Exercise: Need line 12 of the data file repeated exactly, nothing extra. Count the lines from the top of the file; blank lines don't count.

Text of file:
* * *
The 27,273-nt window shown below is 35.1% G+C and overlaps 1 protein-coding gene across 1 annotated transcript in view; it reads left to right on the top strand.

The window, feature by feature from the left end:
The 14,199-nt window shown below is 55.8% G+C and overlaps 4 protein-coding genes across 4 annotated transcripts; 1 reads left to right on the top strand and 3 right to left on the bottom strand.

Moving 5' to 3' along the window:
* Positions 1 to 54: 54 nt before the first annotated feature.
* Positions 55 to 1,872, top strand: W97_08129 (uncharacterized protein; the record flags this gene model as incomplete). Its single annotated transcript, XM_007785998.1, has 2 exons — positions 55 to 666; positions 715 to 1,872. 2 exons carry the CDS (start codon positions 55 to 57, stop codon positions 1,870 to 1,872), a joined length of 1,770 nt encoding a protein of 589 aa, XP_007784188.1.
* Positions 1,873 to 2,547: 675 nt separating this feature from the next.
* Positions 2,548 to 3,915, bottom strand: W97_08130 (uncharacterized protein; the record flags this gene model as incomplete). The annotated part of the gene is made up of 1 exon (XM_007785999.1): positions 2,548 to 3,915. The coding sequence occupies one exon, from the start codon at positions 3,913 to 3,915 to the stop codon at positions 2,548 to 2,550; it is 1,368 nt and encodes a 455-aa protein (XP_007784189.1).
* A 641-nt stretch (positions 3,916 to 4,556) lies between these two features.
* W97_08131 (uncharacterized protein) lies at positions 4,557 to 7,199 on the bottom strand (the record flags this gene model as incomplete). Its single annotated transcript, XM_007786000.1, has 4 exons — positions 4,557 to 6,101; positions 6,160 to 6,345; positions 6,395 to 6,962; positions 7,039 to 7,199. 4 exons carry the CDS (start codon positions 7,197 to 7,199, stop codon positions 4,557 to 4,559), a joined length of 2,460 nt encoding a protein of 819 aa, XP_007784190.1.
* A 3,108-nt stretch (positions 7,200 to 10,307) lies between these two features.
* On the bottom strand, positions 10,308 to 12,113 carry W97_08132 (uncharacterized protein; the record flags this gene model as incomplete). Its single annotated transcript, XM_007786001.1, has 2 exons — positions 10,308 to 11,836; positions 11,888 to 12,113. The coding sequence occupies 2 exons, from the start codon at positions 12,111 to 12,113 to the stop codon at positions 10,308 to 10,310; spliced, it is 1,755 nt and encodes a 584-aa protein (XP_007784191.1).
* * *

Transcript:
* On the bottom strand, positions 10,308 to 12,113 carry W97_08132 (uncharacterized protein; the record flags this gene model as incomplete). Its single annotated transcript, XM_007786001.1, has 2 exons — positions 10,308 to 11,836; positions 11,888 to 12,113. The coding sequence occupies 2 exons, from the start codon at positions 12,111 to 12,113 to the stop codon at positions 10,308 to 10,310; spliced, it is 1,755 nt and encodes a 584-aa protein (XP_007784191.1).